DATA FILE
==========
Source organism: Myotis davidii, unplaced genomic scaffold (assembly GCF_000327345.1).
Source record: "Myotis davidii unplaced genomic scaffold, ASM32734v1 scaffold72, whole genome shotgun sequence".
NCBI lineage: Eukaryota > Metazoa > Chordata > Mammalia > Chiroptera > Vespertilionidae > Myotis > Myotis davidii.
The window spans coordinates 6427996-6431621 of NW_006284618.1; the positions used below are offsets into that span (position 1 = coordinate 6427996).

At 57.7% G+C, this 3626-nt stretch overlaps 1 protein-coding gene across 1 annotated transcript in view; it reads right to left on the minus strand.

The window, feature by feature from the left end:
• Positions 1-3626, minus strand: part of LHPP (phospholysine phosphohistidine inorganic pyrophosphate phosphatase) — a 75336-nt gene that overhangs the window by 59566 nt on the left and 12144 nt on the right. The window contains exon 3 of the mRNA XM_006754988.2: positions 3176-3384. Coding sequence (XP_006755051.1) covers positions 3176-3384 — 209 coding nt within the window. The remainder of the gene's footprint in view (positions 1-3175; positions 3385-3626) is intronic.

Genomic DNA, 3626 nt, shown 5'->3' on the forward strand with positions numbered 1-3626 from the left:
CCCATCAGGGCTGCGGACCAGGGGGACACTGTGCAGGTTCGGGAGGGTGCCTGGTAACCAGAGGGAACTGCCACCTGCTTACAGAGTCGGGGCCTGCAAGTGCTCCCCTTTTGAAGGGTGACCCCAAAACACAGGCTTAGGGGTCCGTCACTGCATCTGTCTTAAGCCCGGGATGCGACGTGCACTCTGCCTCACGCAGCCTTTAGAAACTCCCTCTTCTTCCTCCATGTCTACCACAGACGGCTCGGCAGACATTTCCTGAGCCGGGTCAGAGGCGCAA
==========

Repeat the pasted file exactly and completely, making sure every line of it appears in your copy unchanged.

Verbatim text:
Source organism: Myotis davidii, unplaced genomic scaffold (assembly GCF_000327345.1).
Source record: "Myotis davidii unplaced genomic scaffold, ASM32734v1 scaffold72, whole genome shotgun sequence".
NCBI lineage: Eukaryota > Metazoa > Chordata > Mammalia > Chiroptera > Vespertilionidae > Myotis > Myotis davidii.
The window spans coordinates 6427996-6431621 of NW_006284618.1; the positions used below are offsets into that span (position 1 = coordinate 6427996).

At 57.7% G+C, this 3626-nt stretch overlaps 1 protein-coding gene across 1 annotated transcript in view; it reads right to left on the minus strand.

The window, feature by feature from the left end:
• Positions 1-3626, minus strand: part of LHPP (phospholysine phosphohistidine inorganic pyrophosphate phosphatase) — a 75336-nt gene that overhangs the window by 59566 nt on the left and 12144 nt on the right. The window contains exon 3 of the mRNA XM_006754988.2: positions 3176-3384. Coding sequence (XP_006755051.1) covers positions 3176-3384 — 209 coding nt within the window. The remainder of the gene's footprint in view (positions 1-3175; positions 3385-3626) is intronic.

Genomic DNA, 3626 nt, shown 5'->3' on the forward strand with positions numbered 1-3626 from the left:
CCCATCAGGGCTGCGGACCAGGGGGACACTGTGCAGGTTCGGGAGGGTGCCTGGTAACCAGAGGGAACTGCCACCTGCTTACAGAGTCGGGGCCTGCAAGTGCTCCCCTTTTGAAGGGTGACCCCAAAACACAGGCTTAGGGGTCCGTCACTGCATCTGTCTTAAGCCCGGGATGCGACGTGCACTCTGCCTCACGCAGCCTTTAGAAACTCCCTCTTCTTCCTCCATGTCTACCACAGACGGCTCGGCAGACATTTCCTGAGCCGGGTCAGAGGCGCAA